On August 11, 2019, I once again had the privilege of joining Jeannine Crooks of Awin and John LoBrutto of Yes2Affiliate for a 1-hour panel at Affiliate Summit East (ASE19) in New York, NY. There we discussed “How, What & Why: The Top 10 Affiliate Marketing Essentials” and addressed ten things that we feel are essential for getting started and being successful within affiliate marketing. This panel was designed to be introductory level and affiliate/publisher-focused.
With my fellow panelists permission I’m sharing our presentation slides below. We covered the following 10 “affiliate marketing essentials”:
- How do I make money with affiliate marketing?
- What are the best practices in technology?
- How do I choose the right merchants?
- How do I work with merchants?
- How can I understand the metrics?
- Why shouldn’t I use Google Analytics?
- Why should I optimize my site?
- What is customer loyalty and why does it matter?
- Why should I get involved in the industry?
- Why I should never quit on Affiliate Marketing!
Please note that additional references and details have been included below the embedded presentation. Also, for the sake of simplicity, within this presentation we often referred to affiliate advertisers as merchants and affiliate publishers as simply affiliates.
External resources referenced on our slides
Disclosure: some links below are affiliate or referral links.
Slide 6 – Best Practices in Technology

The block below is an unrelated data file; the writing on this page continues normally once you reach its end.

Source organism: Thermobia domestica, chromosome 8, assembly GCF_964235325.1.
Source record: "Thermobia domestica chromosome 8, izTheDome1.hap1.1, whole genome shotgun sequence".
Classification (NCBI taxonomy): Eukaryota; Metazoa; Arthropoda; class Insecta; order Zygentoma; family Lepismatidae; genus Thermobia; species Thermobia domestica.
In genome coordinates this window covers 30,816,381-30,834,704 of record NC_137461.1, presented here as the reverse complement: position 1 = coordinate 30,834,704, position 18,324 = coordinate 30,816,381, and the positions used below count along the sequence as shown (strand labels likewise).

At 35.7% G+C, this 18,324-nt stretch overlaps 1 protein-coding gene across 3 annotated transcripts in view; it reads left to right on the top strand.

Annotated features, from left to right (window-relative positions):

By using WordPress, I’m recommending the free and open source version at WordPress.org for maximizing your flexibility. It can be hosted with almost any web hosting company (some hosting company recommendations further down).
The FTC requires affiliate publishers to disclose their use of affiliate links (more details here: FTC disclosure). Some plugins may help you address this need for compliance: Review Disclaimer, WP Affiliate Disclosure, and MWW Disclaimer Buttons.
Pretty Links (or ThirstyAffiliates) – highly recommended for link management. It produces a clean URL branded to your site but redirects to the affiliate link you choose. Can be quickly updated if your merchant changes affiliate networks or links. Also, PrettyLinks provides some useful analytics on clicks and usage. Free basic version.
SEO plugin recommendations: Yoast SEO or SEOPress, or RankMath (free and premium options).
Selecting a speedy theme that is not bloated is essential. The Astra theme fits this model very nicely. Free and premium versions. Astra works very nicely with the Gutenberg Editor of WordPress and adds some additional formatting blocks that you can use with their Ultimate Addons for Gutenberg.
Product catalog or “datafeed” integration
Datafeedr aggregates product datafeedr from thousands of merchants and integrates beautifully into the open-source WooCommerce plugin to turn your WordPress site into one that can present products (or product comparisons, etc.). These products are sortable, searchable, and, by using Datafeedr, can be sourced from multiple merchants. Over 450 million products are available through this paid service.
Site-wide SSL security. Recommend using a host that supports Let’s Encrypt so you can do this for free.
Use WordPress-optimized web hosting. Many budget and premium options exist; however, I’ve personally used and can easily recommend SiteGround, WPengine, LiquidWeb, and Kinsta.